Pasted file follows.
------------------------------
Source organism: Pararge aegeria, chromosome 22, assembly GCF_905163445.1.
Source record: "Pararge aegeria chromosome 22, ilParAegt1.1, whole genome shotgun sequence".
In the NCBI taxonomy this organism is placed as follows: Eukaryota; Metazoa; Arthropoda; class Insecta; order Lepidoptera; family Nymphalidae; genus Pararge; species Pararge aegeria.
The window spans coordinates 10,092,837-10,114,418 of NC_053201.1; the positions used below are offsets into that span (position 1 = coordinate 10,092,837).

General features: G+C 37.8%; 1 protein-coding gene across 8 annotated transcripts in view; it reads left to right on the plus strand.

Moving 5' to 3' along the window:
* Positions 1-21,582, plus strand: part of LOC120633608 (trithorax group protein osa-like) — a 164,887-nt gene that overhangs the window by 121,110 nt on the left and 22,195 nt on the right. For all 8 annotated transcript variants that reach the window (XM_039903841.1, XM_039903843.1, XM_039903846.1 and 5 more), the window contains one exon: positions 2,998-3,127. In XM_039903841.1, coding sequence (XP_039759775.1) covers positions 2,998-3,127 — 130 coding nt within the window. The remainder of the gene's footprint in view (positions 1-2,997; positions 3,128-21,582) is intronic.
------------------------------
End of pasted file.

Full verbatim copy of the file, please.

Source organism: Pararge aegeria, chromosome 22, assembly GCF_905163445.1.
Source record: "Pararge aegeria chromosome 22, ilParAegt1.1, whole genome shotgun sequence".
In the NCBI taxonomy this organism is placed as follows: Eukaryota; Metazoa; Arthropoda; class Insecta; order Lepidoptera; family Nymphalidae; genus Pararge; species Pararge aegeria.
The window spans coordinates 10,092,837-10,114,418 of NC_053201.1; the positions used below are offsets into that span (position 1 = coordinate 10,092,837).

General features: G+C 37.8%; 1 protein-coding gene across 8 annotated transcripts in view; it reads left to right on the plus strand.

Moving 5' to 3' along the window:
* Positions 1-21,582, plus strand: part of LOC120633608 (trithorax group protein osa-like) — a 164,887-nt gene that overhangs the window by 121,110 nt on the left and 22,195 nt on the right. For all 8 annotated transcript variants that reach the window (XM_039903841.1, XM_039903843.1, XM_039903846.1 and 5 more), the window contains one exon: positions 2,998-3,127. In XM_039903841.1, coding sequence (XP_039759775.1) covers positions 2,998-3,127 — 130 coding nt within the window. The remainder of the gene's footprint in view (positions 1-2,997; positions 3,128-21,582) is intronic.